About Steel Rigg & the Roman Wall
(Romans AD 100 - AD200)
The building of Hadrian’s Wall began in AD122 and took six years to complete.
The wall stretches 73 miles from Segedunum at Wallsend on the River Tyne to the shore of the Solway Firth. The Roman wall was built as a defensive fortification during the rule of Emperor Hadrian, and it follows the ridge of the Whin Sill giving spectacular crags and scenery. Milecastles or forts, each with a kitchen and barracks for a small garrison, were built along the wall, as well as two observation towers. Seventeen larger forts with large gates were also built into the wall which held 500 to 1,000 troops, infantry or cavalry. To the south of the wall the Roman’s dug a wide ditch or vallum with 6 feet high earth banks because they were afraid of the Brigantes tribe of northern England might join up with the tribes of Lowland Scotland.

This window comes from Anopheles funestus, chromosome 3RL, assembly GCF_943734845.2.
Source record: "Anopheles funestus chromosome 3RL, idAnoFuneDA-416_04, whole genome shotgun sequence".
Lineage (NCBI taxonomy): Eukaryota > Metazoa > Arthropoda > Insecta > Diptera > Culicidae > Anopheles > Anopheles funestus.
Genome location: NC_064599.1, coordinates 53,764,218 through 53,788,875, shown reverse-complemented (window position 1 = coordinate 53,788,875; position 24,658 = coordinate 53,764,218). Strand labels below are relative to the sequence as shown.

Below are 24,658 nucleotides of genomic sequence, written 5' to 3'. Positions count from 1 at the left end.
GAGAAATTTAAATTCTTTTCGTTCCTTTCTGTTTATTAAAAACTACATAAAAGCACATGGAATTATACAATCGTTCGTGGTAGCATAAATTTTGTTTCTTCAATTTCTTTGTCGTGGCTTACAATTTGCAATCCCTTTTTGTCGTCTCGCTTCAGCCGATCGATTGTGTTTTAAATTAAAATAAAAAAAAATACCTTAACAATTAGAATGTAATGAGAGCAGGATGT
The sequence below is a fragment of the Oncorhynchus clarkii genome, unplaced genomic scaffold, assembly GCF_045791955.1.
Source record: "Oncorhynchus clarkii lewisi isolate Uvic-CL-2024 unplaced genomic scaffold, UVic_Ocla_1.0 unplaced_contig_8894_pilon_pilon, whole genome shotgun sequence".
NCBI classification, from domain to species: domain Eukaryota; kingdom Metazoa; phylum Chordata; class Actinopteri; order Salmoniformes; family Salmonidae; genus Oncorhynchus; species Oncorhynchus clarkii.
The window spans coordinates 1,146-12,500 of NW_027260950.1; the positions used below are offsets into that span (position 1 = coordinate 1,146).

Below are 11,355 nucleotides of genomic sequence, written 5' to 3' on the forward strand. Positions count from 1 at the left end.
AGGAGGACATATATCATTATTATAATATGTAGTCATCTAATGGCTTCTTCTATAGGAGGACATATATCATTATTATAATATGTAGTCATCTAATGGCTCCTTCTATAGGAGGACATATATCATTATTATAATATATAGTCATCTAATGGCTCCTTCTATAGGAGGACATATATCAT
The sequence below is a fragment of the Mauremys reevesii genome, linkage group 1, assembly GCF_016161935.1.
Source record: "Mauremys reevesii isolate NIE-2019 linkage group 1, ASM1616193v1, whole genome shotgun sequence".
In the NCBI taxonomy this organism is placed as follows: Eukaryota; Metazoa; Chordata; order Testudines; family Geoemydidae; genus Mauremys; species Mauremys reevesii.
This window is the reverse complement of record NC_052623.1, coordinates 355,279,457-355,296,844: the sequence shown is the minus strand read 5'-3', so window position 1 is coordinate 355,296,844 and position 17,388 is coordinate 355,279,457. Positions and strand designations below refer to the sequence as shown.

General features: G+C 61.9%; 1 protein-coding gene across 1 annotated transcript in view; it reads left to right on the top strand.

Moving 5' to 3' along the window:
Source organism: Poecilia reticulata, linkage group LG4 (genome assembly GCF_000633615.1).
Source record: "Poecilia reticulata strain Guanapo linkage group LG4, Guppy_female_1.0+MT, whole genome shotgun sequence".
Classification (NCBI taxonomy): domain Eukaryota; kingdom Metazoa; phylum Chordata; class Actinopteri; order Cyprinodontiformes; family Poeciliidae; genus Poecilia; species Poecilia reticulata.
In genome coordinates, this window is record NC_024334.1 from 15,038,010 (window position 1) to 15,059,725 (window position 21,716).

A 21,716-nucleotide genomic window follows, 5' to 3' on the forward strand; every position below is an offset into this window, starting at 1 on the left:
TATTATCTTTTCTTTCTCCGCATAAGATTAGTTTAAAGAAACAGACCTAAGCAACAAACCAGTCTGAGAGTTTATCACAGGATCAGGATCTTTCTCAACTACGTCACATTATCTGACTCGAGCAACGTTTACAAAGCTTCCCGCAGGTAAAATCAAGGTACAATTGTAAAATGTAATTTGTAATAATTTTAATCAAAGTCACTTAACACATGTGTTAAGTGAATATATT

Hadrian’s Wall became a World Heritage Site in 1987 and 6 miles of the wall from Housesteads to Cawfields Quarry to the west is owned by the National Trust. Access and rights of way to the wall from the car parks at Housesteads, Steel Rigg and Cawfields are operated by the Northumberland National Park Authority.
Housesteads Roman Fort is managed by English Heritage. It once garrisoned 1,000 soldiers and is the most complete Roman fort in Britain standing commandingly high on the exposed escarpment of the Whin Sill.